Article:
- The NSF programs provided only seed funding-a small fraction of the cost to the participating institutions that had to be highly committed themselves.

- These were focused projects, with concrete goals. Even though it was far from clear that those goals were achievable, though much new technology still had to be invented, and though there were unexpected benefits, these were more development than research projects.

- The projects provided leadership. The visions of Licklider and others associated with the ARPA and NSF communities shaped much of computer and communication science.

- The projects established open, vendor-neutral standards. Where would the Net be if Microsoft owned http or IBM owned TCP/IP?

- There was fruitful, enthusiastic cooperation among government, university, and industry, with many people moving between them (short-term assignments at the NSF or ARPA are common).

- Relatively few, competent, highly motivated people were involved, and they had considerable autonomy. ARPA funding focused on a few centers of excellence, whereas the NSF's was more distributed, in the manner of the land-grant universities of the funding of the 19th century.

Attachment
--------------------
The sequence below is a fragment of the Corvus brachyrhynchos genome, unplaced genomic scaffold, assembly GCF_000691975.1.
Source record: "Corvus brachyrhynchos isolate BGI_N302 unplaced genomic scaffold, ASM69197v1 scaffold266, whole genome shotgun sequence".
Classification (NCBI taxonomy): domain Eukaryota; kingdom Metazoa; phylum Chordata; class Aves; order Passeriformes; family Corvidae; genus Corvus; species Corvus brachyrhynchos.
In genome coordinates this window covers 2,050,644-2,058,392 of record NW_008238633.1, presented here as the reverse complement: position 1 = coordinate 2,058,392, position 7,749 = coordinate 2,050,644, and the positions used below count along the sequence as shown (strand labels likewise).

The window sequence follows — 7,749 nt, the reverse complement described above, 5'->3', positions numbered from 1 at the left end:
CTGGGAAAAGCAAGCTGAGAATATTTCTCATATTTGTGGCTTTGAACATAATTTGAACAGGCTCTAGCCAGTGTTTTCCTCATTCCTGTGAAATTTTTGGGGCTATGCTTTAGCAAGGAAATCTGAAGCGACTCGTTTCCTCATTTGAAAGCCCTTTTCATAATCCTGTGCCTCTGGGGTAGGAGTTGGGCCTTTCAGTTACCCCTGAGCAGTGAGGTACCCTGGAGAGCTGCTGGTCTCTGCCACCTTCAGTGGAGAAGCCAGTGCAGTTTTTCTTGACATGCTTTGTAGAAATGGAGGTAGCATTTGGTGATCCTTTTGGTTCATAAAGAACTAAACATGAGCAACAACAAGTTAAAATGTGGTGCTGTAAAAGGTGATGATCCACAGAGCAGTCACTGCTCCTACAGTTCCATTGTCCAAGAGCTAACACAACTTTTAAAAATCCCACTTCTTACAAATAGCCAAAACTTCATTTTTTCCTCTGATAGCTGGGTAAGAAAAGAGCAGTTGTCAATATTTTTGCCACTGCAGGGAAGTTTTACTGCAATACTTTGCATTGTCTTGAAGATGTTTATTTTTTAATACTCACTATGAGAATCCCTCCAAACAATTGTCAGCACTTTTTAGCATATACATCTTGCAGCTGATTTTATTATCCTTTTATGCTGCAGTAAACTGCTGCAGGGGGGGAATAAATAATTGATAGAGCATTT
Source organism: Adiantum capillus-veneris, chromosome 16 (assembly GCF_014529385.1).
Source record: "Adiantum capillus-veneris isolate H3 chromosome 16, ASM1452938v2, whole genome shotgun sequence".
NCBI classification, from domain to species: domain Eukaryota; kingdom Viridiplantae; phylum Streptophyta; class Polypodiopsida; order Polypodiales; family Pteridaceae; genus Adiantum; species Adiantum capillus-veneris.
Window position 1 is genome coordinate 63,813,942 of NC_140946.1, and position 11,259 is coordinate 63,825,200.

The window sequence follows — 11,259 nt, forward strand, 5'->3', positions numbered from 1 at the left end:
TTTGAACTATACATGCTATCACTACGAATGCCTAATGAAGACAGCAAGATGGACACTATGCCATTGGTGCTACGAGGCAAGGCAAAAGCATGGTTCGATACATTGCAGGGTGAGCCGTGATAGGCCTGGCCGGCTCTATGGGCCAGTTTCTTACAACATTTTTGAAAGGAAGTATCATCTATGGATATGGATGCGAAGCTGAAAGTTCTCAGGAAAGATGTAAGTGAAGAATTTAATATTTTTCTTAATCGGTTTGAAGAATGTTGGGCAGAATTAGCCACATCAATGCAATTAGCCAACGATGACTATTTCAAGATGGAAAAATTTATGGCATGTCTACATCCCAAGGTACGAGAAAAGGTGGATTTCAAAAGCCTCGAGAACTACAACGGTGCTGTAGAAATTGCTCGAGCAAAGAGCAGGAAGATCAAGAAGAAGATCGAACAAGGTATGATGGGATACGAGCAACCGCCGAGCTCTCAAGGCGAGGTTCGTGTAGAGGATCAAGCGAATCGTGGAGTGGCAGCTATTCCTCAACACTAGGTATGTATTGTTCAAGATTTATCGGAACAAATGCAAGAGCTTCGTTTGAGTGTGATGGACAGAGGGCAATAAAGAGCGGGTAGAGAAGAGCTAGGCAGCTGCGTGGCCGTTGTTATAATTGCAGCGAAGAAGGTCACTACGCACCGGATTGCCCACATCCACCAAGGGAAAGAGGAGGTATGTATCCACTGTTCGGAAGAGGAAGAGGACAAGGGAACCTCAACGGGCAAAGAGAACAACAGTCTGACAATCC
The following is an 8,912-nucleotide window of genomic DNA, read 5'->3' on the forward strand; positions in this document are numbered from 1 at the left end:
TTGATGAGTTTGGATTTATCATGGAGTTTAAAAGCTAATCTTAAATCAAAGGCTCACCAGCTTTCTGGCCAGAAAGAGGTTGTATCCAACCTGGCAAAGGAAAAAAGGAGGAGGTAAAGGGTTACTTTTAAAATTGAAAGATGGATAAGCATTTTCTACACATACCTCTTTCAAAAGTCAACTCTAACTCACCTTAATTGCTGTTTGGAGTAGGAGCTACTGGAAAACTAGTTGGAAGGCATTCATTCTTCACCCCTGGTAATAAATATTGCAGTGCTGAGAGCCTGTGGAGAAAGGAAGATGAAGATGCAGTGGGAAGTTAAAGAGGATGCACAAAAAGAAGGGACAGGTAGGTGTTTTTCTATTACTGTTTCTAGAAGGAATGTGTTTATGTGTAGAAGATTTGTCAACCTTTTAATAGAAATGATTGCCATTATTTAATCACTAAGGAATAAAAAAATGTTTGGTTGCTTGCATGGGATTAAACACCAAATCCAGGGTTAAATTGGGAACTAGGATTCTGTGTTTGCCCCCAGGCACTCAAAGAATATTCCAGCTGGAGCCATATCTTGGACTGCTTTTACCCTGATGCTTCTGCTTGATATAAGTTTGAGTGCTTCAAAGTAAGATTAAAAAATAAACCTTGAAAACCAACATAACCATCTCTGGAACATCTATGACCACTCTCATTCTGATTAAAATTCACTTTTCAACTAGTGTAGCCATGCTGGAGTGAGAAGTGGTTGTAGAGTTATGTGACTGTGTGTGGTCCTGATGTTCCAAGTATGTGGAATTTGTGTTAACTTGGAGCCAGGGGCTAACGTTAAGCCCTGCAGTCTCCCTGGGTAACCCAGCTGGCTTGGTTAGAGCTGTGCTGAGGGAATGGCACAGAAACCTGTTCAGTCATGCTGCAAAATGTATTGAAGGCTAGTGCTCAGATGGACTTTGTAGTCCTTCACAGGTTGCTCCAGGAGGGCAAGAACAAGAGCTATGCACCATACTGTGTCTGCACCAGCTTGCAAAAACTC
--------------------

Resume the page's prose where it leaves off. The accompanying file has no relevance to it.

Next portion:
The social returns for these projects far outweighed their costs, and the returns to the participating firms would not have justified the investments. But with the end of the Cold War and the fiscal conservatism evidenced by the 1994 U.S. elections, political support for federally funded R&D seems likely to erode. Even though we may not need more immortal bureaucracies, we should not throw the baby out with the bath water.


1. The ENIAC and Von Neumann's proposed stored program architecture were presented at a summer school at the University of Pennsylvania in 1946. British and American computing pioneers attended, returning home to build research computers. In this experimental era, the British were arguably ahead of the United States with the first operational Von Neumann machine and the first operational transistorized machine; however, they were unable to capitalize on their research. In his history of early British computing, Hendry discusses several factors that led to great commercial advantage for the United States, and government R&D and procurement are prominent.